Indonesia’s Mount Sinabung has erupted, sending a thick column of ash 4,500m into the air.
The eruption lasted for more than 12 minutes, a local geological agency said.
Villages near the volcano in North Sumatra province had already been relocated following previous eruptions, and there were no casualties, said Armen Putra, an official at the Sinabung monitoring post.
Indonesia’s Centre for Volcanology and Geological Hazard Mitigation said: “The eruption column is thick grey, 4,500m high above the peak and inclined to the east and south.”
“Hot clouds” have reaches as far as 1,000m south-east of the peak, it added.
An image shared by the agency showed billowing, dark smoke coming from the crater.
The volcano alert remains at level three, the second-highest level, where it has been since May 2019.
Mount Sinabung was dormant for 400 years, before erupting in 2010 and killing two people.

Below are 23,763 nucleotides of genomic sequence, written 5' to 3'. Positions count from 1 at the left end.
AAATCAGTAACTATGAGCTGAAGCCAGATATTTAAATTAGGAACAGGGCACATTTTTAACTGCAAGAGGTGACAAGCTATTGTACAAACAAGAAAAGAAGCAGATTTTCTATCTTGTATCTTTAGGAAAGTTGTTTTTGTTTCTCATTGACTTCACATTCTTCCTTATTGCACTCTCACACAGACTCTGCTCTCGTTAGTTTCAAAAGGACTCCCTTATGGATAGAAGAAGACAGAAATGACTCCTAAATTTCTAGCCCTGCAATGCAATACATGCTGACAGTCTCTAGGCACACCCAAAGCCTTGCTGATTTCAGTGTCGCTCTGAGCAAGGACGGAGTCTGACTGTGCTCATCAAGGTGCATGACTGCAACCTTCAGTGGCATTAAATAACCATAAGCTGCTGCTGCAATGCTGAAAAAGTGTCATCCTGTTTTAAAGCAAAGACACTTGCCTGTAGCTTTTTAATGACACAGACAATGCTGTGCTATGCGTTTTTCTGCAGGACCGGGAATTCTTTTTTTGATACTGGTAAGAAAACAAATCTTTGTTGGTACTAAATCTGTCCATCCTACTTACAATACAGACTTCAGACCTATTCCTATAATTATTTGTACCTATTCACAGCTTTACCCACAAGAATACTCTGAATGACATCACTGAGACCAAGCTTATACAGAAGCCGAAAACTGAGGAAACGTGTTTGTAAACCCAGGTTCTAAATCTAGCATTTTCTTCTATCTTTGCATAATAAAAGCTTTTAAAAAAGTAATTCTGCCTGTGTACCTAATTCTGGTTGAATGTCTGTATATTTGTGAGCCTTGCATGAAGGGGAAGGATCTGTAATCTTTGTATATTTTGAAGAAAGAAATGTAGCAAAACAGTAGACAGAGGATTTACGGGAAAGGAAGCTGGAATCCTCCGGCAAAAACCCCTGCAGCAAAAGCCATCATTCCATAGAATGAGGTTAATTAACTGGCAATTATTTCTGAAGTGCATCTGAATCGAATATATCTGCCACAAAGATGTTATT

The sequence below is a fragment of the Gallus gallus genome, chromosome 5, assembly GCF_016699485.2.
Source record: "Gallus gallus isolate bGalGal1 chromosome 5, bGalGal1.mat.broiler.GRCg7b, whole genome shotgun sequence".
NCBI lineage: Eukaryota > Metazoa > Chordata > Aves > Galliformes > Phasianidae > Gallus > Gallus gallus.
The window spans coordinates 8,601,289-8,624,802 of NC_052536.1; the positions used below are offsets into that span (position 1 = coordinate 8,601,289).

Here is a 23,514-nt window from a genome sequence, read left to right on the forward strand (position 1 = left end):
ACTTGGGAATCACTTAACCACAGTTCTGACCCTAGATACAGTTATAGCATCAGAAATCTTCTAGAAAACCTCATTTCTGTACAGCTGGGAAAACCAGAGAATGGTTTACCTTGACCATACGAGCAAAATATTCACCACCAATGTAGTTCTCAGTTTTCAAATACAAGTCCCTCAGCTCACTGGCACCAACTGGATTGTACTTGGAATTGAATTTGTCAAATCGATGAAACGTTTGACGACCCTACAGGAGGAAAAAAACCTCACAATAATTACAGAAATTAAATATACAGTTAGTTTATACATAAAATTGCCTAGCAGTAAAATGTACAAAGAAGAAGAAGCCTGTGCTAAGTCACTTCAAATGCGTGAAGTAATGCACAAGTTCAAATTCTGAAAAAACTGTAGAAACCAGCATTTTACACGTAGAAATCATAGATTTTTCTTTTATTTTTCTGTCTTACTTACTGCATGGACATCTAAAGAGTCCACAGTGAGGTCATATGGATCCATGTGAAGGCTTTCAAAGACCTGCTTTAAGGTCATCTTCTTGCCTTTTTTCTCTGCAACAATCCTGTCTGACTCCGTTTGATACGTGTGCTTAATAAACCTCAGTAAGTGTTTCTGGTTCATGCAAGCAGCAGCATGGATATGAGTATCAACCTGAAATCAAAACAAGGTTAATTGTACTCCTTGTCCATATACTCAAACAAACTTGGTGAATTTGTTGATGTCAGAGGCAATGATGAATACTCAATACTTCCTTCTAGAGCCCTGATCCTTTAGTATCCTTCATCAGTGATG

It erupted again in 2013 and has remained highly active ever since.
Sixteen people were killed in 2014, while another seven died in an eruption in 2016.
The last eruption was in early May when ash fell on nearby villages.
Villagers have been advised to stay 5km (3.1 miles) from the crater’s mouth.
More than 30,000 people have been forced to leave their homes around the mountain in the past few years.
It is one of more than 120 active volcanoes in Indonesia, with the country sitting on the Pacific “Ring of Fire” – a group of volcanoes and fault lines around the ocean’s basin prone to seismic activity.